Photo Tripods: It’s All About Perspective

Cypress wishbone, Lake Pontchartrain, 2012. (Copyright 2012 / Andrew Boyd)

Cypress wishbone, Lake Pontchartrain, 2012. (Copyright 2012 / Andrew Boyd)

I do a lot of my landscape work on tripods: there’s simply no better way to set up and shoot when your exposures tend to be very, very long.  I’ve written before about my beloved Leitz Tiltall tripod, a sturdy and rugged friend that has served me well for over 20 years (I’m only on my second one in that time period).  It’s a great tripod and only about $100, and it’s been a trusted accessory for all of this time. But there are some things it simply can’t do.

I was reminded of this on a recent shooting trip. I was working along the brackish shoreline of Lake Pontchartrain when  I came upon some truly fantastic cypress trees. Cypress are a native tree here that’s very happy in the swampy and brackish water of the area, and it’s capable of growing fantastically-shaped roots and ‘knees,’  root-like appendages that can spring up out of the ground near the trunk. Anyway, these cypress roots were amazing and even more complex due to some shoreline erosion that had washed and worn them away into strange shapes. Just my sort of thing.

Cypress roots, Lake Pontchartrain, 2012. (Copyright 2012 / Andrew Boyd)

Cypress roots, Lake Pontchartrain, 2012. (Copyright 2012 / Andrew Boyd)

But: this was all happening down very close to the ground and the waterline, much lower than my Tiltall can go. For the perspective I wanted, I needed a way to set up for my exposures much closer to the ground.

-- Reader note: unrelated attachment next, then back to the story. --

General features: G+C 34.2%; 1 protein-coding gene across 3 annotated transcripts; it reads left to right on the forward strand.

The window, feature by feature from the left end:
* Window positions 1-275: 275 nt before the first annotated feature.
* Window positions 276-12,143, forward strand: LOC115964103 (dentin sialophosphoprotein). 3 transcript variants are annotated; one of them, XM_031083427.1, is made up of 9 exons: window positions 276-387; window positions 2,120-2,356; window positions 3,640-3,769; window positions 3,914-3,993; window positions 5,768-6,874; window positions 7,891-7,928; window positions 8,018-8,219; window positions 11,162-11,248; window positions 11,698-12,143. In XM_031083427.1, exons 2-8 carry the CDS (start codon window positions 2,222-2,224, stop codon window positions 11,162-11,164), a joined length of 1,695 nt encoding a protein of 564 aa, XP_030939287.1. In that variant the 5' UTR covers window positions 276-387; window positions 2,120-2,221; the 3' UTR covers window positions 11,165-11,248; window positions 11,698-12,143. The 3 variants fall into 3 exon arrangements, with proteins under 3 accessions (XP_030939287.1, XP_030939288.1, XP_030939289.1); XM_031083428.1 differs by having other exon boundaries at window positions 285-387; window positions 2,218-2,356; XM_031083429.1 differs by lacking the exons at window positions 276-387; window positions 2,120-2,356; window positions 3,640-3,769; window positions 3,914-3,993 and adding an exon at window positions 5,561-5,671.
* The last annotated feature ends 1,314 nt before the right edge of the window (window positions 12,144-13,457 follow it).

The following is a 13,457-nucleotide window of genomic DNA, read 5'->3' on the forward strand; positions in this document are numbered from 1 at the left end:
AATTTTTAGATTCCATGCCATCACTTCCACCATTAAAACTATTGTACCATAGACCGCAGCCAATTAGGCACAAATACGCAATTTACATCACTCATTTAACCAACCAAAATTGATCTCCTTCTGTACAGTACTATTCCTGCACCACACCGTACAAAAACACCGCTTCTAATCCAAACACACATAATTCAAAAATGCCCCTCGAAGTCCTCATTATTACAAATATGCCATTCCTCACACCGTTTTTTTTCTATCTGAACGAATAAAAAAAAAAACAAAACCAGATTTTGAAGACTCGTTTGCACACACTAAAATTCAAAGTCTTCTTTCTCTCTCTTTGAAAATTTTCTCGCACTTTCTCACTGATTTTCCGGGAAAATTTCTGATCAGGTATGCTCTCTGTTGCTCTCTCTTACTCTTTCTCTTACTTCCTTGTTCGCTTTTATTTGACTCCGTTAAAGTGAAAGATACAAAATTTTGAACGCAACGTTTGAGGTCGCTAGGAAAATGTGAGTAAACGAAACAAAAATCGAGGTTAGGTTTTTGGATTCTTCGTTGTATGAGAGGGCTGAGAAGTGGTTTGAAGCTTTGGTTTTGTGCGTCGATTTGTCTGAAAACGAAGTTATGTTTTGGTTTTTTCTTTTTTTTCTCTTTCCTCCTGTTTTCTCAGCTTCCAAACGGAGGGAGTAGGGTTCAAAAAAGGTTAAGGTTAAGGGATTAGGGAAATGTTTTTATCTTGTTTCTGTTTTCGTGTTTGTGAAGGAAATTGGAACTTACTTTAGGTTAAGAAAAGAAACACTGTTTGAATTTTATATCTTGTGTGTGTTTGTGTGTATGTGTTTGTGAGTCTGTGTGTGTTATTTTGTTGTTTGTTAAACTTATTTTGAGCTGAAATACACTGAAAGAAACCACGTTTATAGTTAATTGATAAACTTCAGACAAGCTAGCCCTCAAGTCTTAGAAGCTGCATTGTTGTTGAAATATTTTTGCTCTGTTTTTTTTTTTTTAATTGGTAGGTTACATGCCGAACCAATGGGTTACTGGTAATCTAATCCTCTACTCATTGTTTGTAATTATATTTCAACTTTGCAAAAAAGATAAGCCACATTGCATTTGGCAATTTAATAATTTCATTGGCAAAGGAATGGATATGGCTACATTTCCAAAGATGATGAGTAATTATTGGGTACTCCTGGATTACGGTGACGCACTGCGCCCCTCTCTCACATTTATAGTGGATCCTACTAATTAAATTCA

Luckily, back in the car just 10 minutes away, I had a second, cheaper little tripod that I keep for just such a situation. I originally bought it for backpacking but have since found it works great for this type of thing. It’s an inexpensive little Vanguard VS-86 tripod—nothing you could mount a big, heavy lens upon, but enough for an occasion like this.

My Vanguard VS-86 'tabletop' tripod. I've never used it on a tabletop. (Copyright 2012 / Andrew Boyd)

My Vanguard VS-86 'tabletop' tripod. I've never used it on a tabletop. (Copyright 2012 / Andrew Boyd)

I ran back to the car and got out the diminutive Vanguard. Working with a Canon 16-35 f2.8 zoom lens on my Canon Mark IV, I was able to get create the ‘monumental’  perspective that I wanted.

Here's the actual setup, shooting just a few inches off the water. (Copyright 2012 / Andrew Boyd)

Here's the actual setup, shooting just a few inches off the water. (Copyright 2012 / Andrew Boyd)

Hi, I’m Andrew Boyd, a.k.a. The Discerning Photographer, and I hope this post has been interesting and informative. Please leave me a comment about it, let me know what you’d like to see more of on the site! You can also sign up for email delivery of all future articles or my RSS feed. Or subscribe to our Facebook page or our Twitter feed. Thanks!–DiscerningPhotog

Posted in: Equipment

About the Author:

Photographer, videographer and photo editor. Host and creator of The Discerning Photographer web site. Currently a Canon shooter.

1 Comment on "Photo Tripods: It’s All About Perspective"

Trackback | Comments RSS Feed

  1. Patrick Corrigan says:

    I can’t quite make out clearly the tripod set up because the exposure is too dark. What is the tripod standing on?

Post a Comment